Love & Basketball: more than just a game Love & Basketball pretty much sums up what the movie is about: two individuals who have known and loved each other since childhood, who both envision playing

Love & Basketball: more than just a game

Love & Basketball pretty much sums up what the movie is about: two individuals who have known and loved each other since childhood, who both envision playing basketball professionally, who encounter different paths in achieving their dreams.

Gina Prince-Bythewood’s directorial debut delivers an excellent plot and actors to go along with it.

As children, Quincy McCall (Omar Epps) and Monica Wright (Sanaa Lathan) have a relationship that is awkward, competitive and cute. Their first kiss in the backyard is immediately followed by a fight on the front lawn because she refused to ride to school on the back of his bike after his insisting that a girlfriend is supposed to do what her boyfriend tells her. Their relationship lasts only a day, but they remain buddies and courtside supporters, until the film’s “Second Quarter.”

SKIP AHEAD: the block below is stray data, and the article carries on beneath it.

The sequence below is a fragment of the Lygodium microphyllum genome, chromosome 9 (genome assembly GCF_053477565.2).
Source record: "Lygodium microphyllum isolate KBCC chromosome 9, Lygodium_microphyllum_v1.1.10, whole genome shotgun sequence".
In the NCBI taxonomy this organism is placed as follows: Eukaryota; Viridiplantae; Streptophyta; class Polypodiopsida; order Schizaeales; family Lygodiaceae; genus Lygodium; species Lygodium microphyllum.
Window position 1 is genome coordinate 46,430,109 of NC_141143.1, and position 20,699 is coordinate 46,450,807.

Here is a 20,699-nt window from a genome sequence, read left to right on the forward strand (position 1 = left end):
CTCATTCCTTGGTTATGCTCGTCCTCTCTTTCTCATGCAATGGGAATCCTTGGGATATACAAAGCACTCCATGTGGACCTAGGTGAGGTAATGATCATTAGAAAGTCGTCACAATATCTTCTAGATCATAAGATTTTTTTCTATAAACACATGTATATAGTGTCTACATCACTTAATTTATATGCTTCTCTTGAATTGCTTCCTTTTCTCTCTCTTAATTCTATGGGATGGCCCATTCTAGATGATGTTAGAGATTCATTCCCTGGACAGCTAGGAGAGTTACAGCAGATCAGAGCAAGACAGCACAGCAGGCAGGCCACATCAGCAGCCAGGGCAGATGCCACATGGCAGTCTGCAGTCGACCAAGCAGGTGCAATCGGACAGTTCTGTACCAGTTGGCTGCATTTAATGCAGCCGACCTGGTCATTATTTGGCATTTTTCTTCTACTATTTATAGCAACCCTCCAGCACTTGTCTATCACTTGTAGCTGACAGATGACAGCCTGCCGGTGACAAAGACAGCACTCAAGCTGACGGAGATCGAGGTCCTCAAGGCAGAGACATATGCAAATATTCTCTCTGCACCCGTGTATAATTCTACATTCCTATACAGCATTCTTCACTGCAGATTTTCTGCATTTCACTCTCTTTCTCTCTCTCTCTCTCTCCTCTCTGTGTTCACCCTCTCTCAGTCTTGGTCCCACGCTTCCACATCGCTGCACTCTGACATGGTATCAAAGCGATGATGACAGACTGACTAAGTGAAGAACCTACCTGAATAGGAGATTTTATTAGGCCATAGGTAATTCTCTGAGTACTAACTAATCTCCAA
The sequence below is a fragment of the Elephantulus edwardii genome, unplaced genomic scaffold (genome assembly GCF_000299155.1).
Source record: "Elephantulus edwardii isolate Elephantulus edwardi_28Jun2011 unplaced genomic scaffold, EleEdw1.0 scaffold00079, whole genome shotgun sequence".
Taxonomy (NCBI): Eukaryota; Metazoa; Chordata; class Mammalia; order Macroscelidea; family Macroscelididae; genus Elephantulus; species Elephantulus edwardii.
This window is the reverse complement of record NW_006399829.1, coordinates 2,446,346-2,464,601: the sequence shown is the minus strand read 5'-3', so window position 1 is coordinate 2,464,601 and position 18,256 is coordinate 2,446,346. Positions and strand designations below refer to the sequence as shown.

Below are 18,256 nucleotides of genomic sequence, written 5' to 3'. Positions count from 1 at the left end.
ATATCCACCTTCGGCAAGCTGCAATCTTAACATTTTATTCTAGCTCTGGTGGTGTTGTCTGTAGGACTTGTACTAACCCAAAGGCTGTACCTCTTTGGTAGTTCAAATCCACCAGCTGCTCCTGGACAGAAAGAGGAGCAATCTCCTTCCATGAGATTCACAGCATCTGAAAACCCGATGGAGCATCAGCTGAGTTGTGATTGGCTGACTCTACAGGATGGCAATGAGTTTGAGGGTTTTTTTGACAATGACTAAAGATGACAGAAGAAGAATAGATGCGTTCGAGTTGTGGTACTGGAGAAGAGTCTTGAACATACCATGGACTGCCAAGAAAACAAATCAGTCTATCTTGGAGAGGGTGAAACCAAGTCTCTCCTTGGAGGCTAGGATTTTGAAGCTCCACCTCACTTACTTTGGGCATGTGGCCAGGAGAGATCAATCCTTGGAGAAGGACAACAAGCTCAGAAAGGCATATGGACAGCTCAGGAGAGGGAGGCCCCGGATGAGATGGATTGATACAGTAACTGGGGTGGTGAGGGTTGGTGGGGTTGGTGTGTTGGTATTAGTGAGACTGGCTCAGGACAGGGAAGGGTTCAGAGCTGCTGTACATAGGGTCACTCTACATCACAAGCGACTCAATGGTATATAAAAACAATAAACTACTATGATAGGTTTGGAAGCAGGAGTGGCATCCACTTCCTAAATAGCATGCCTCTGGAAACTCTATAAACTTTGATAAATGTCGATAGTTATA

During the “Second Quarter,” Quincy (Q) and Monica are grown up and a classic high school moment occurs. They see each other at the Spring Dance, where Monica wears a sizzling white dress and her grandmother’s pearls, getting rid of the usual tomboyish look. Q quickly becomess jealous and interested when she arrives with a college boy.

They dump their dates to be with each other and hook up after the dance. When they return home, Q shows his romantic side by crawling through her window and greeting her passionately.

Both are admitted to USC on full scholarship (the film’s “Third Quarter) and go through different experiences their freshman year. Monica has to prove her worth to the team; she is chastised by the coach and told by other players on the team that a freshman will never receive playing time over a junior or a senior.

On the other hand, Q earns instant respect from his teammates and coaches and attention from the many “groupies” who flock at his doorstep.

Monica receives her big break when the starting point-guard injuries her leg and is forced to sit out the season. Monica is quickly inserted into the starting lineup and reaps dividends for herself and the team. She becomes an impact player and leader, and the team rolls off a string of victories. But there’s one problem: Q becomes jealous of all the attention he had that falls to her, and is upset that she isn’t there for him when he suffers from family problems. His downfall occurs when he finds out that his father (Dennis Haysbert) falls victim to the NBA “lifestyle,” cheating on his mother (Debbie Morgan). But the sad part is that Q’s father lies to him, while Q has to find out the truth from his mother.